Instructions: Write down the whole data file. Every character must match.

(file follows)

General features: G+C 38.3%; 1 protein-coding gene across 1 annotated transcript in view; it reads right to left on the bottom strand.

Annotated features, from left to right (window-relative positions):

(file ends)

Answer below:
General features: G+C 38.3%; 1 protein-coding gene across 1 annotated transcript in view; it reads right to left on the bottom strand.

Annotated features, from left to right (window-relative positions):